Isn't a much better description of what we're doing here 'Operations Management' ?
Let's see; Wikipedia defines operations management as "...an area of management concerned with overseeing, designing, and controlling the process of production and redesigning business operations in the production of goods and/or services. It involves the responsibility of ensuring that business operations are efficient in terms of using as few resources as needed, and effective in terms of meeting customer requirements. It is concerned with managing the process that converts inputs (in the forms of materials, labor, and energy) into outputs (in the form of goods and/or services)."
In Factory Physics, Hopp and Spearman define it very similarly "...the term operations refers to the application of resources (capital, materials, technology, and human skills and knowledge) to the production and distribution of goods and services."
By this definition we can say that operations management would include all functions to operate the business; including the operation of the supply chain. That would mean that operations management is a broader area than supply chain management, which, in turn, would mean that what we do here - improving the business result with better operations - might not address all the areas necessary, if we only look at supply chain management, but might address too many areas if we look at operations management. I therefore suggest we take on the broader term - operations management - and define the scope by being more specific in it.
Splitting hair? yes, I might get carried away here a little, but I have had too many bad experiences defining scope by use of all those buzzwords: lean, agile, MRP, MRP2, TQM, TPS, BPR and lately SCM. And I am trying to find a way to effectively communicating what we try to do.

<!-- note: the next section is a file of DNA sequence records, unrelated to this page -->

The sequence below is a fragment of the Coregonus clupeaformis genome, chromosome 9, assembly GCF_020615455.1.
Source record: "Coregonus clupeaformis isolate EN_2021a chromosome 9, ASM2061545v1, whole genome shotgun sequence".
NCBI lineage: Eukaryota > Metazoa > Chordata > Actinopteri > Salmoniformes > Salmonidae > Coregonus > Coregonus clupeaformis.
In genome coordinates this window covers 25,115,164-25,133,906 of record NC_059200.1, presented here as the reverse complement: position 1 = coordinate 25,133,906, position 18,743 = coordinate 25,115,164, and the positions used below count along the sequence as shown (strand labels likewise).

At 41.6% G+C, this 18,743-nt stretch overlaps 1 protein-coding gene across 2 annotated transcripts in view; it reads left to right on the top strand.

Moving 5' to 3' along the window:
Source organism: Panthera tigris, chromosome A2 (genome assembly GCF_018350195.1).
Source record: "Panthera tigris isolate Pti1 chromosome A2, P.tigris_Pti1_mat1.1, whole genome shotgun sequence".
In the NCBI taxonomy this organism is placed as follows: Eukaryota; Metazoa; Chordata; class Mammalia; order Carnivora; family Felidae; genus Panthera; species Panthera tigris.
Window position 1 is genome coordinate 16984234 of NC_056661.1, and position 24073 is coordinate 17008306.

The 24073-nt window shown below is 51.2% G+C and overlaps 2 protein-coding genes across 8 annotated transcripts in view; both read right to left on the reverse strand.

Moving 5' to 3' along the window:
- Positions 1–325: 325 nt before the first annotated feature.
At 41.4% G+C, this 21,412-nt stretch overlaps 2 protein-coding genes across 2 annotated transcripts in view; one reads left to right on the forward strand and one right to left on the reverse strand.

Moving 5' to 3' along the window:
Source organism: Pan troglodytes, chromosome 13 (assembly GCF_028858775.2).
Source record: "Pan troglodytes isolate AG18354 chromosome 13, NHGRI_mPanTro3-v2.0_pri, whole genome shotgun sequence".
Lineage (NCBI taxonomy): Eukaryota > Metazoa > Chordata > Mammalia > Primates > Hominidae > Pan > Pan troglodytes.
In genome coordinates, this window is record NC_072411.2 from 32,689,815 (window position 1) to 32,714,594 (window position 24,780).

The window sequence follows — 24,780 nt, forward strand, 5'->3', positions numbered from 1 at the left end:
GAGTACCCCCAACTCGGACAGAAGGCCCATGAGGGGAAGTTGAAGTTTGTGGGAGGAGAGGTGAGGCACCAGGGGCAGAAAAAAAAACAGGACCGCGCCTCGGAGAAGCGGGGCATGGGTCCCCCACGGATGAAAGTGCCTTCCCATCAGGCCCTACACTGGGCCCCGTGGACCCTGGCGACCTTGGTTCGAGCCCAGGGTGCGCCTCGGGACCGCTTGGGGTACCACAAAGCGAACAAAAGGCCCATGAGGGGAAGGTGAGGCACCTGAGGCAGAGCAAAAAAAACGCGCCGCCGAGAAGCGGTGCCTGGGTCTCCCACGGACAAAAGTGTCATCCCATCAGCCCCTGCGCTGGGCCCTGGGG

How is this?: "Optimization is an initiative to improve operations as they are supported and managed by SAP functionality !"
Now as for the scope of the initiative... Very often a company's goal (to make money... (See my blog on final and formal cause) is depicted in a value stream. And then people look at the value stream diagram and think to themselves... "That's a supply chain!" I am not arguing that it is not, but it certainly is depicting a material flow and an information flow. And that kind of terminology is much closer relating to a framework that we can use for improvement initiatives than a supply chain could ever do.
All functions in a value stream are 'operated' by either a system or a human. And here is where we can get better: "finding a way to better operate the functions that contribute to the value creation of our information or material streams."
Therefore, all we have to do is to lay out your value stream, ask pertinent questions about what areas we can improve and then design the initiatives around them
This approach will not only help getting clarity about what we are trying to achieve, but also allows us to define the goal and how we get there. All we need to do is to look at ways to better manage our operations which drive value and therefore sales, revenue, productivity and efficiency - all buzzword-free!
Operations Management with SAP 2.0 !